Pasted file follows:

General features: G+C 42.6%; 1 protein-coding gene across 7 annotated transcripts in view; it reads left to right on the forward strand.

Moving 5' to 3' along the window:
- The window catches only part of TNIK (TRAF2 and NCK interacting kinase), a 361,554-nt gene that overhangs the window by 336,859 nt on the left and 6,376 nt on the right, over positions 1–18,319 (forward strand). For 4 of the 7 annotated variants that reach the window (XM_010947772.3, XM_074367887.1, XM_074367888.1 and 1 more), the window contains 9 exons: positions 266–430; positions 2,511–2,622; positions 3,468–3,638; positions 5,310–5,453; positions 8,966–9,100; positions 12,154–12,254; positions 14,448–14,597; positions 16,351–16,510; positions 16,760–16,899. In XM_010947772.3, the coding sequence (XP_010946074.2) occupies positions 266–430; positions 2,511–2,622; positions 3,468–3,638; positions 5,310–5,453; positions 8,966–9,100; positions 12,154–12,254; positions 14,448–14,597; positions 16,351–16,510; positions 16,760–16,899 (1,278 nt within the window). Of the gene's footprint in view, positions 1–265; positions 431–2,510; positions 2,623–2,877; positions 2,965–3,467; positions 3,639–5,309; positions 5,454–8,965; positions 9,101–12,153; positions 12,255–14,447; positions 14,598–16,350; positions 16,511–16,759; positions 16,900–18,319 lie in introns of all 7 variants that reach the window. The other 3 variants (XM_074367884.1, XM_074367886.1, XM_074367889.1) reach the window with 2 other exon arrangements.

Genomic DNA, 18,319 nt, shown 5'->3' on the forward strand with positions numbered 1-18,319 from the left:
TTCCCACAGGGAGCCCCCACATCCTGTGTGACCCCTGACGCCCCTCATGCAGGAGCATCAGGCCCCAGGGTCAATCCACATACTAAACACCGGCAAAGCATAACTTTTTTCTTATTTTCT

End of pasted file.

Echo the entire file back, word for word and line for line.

General features: G+C 42.6%; 1 protein-coding gene across 7 annotated transcripts in view; it reads left to right on the forward strand.

Moving 5' to 3' along the window:
- The window catches only part of TNIK (TRAF2 and NCK interacting kinase), a 361,554-nt gene that overhangs the window by 336,859 nt on the left and 6,376 nt on the right, over positions 1–18,319 (forward strand). For 4 of the 7 annotated variants that reach the window (XM_010947772.3, XM_074367887.1, XM_074367888.1 and 1 more), the window contains 9 exons: positions 266–430; positions 2,511–2,622; positions 3,468–3,638; positions 5,310–5,453; positions 8,966–9,100; positions 12,154–12,254; positions 14,448–14,597; positions 16,351–16,510; positions 16,760–16,899. In XM_010947772.3, the coding sequence (XP_010946074.2) occupies positions 266–430; positions 2,511–2,622; positions 3,468–3,638; positions 5,310–5,453; positions 8,966–9,100; positions 12,154–12,254; positions 14,448–14,597; positions 16,351–16,510; positions 16,760–16,899 (1,278 nt within the window). Of the gene's footprint in view, positions 1–265; positions 431–2,510; positions 2,623–2,877; positions 2,965–3,467; positions 3,639–5,309; positions 5,454–8,965; positions 9,101–12,153; positions 12,255–14,447; positions 14,598–16,350; positions 16,511–16,759; positions 16,900–18,319 lie in introns of all 7 variants that reach the window. The other 3 variants (XM_074367884.1, XM_074367886.1, XM_074367889.1) reach the window with 2 other exon arrangements.

Genomic DNA, 18,319 nt, shown 5'->3' on the forward strand with positions numbered 1-18,319 from the left:
TTCCCACAGGGAGCCCCCACATCCTGTGTGACCCCTGACGCCCCTCATGCAGGAGCATCAGGCCCCAGGGTCAATCCACATACTAAACACCGGCAAAGCATAACTTTTTTCTTATTTTCT